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Título: Using cortical neuron markers to target cells in the dorsal cochlear nucleus
Autor(es): Borges, Thawann Malfatti
Boerner, Barbara Ciralli
Hilscher, Markus M
Edwards, Steven J.
Kullander, Klas
Leão, Richardson Naves
Leão, Emelie Katarina Svahn
Palavras-chave: CaMKIIa;Chrna2;Dorsal cochlear nucleus;Extracellular recording;Optogenetics;Ventral cochlear nucleus
Data do documento: 9-Fev-2021
Editor: Society for Neuroscience
Referência: MALFATTI, Thawann; CIRALLI, Barbara; HILSCHER, Markus M.; EDWARDS, Steven J.; KULLANDER, Klas; LEAO, Richardson N.; LEAO, Katarina E. Using cortical neuron markers to target cells in the dorsal cochlear nucleus. eNeuro, [S. l.], p. ENEURO.0413-20.2020, fev. 2021. Doi: Disponível em: Acesso em: 19 fev. 2021.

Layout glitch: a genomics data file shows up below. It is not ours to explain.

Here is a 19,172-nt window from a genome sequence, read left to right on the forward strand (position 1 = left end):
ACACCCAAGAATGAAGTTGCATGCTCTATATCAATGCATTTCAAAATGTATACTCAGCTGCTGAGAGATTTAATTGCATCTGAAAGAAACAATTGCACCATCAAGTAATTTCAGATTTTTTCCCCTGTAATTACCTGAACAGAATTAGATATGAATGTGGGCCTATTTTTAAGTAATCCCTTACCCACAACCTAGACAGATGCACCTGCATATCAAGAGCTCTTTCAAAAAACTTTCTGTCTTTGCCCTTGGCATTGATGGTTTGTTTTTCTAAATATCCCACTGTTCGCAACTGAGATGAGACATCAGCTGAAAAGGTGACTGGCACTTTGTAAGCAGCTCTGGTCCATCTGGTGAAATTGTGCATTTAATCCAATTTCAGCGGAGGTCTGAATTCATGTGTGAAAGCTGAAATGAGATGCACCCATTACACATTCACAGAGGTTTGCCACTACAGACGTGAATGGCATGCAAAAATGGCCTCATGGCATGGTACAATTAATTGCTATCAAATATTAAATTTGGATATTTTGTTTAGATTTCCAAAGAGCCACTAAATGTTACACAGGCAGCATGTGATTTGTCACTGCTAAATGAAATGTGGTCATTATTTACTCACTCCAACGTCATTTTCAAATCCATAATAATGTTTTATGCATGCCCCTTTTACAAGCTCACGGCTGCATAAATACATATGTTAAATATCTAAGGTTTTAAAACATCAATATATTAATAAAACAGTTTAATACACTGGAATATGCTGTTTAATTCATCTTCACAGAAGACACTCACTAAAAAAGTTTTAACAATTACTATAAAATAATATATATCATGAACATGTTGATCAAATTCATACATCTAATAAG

Resumo: The dorsal cochlear nucleus (DCN) is a region of particular interest for auditory and tinnitus research. Yet, lack of useful genetic markers for in vivo manipulations hinders elucidation of the DCN contribution to tinnitus pathophysiology. This work assesses whether adeno-associated viral vectors (AAV) containing the calcium/calmodulin-dependent protein kinase 2 alpha (CaMKIIα) promoter and a mouse line of nicotinic acetylcholine receptor alpha 2 subunit (Chrna2)-Cre can target specific DCN populations. We found that CaMKIIα cannot be used to target excitatory fusiform DCN neurons as labelled cells showed diverse morphology indicating they belong to different classes of DCN neurons. Light stimulation after driving Channelrhodopsin2 by the CaMKIIα promoter generated spikes in some units but firing rate decreased when light stimulation coincided with sound. Expression and activation of CaMKIIα-eArchaerhodopsin3.0 in the DCN produced inhibition in some units but sound-driven spikes were delayed by concomitant light stimulation. We explored the existence of Cre+ cells in the DCN of Chrna2-Cre mice by hydrogel embedding technique (CLARITY). There were almost no Cre+ cell bodies in the DCN; however, we identified profuse projections arising from the ventral cochlear nucleus (VCN). Anterograde labeling in the VCN revealed projections to the ipsilateral superior olive and contralateral medial nucleus of the trapezoid body (bushy cells); and a second bundle terminating in the DCN, suggesting the latter to be excitatory Chrna2+ T-stellate cells. Exciting Chrna2+ cells increased DCN firing. This work shows that cortical molecular tools may be useful for manipulating the DCN especially for tinnitus studies
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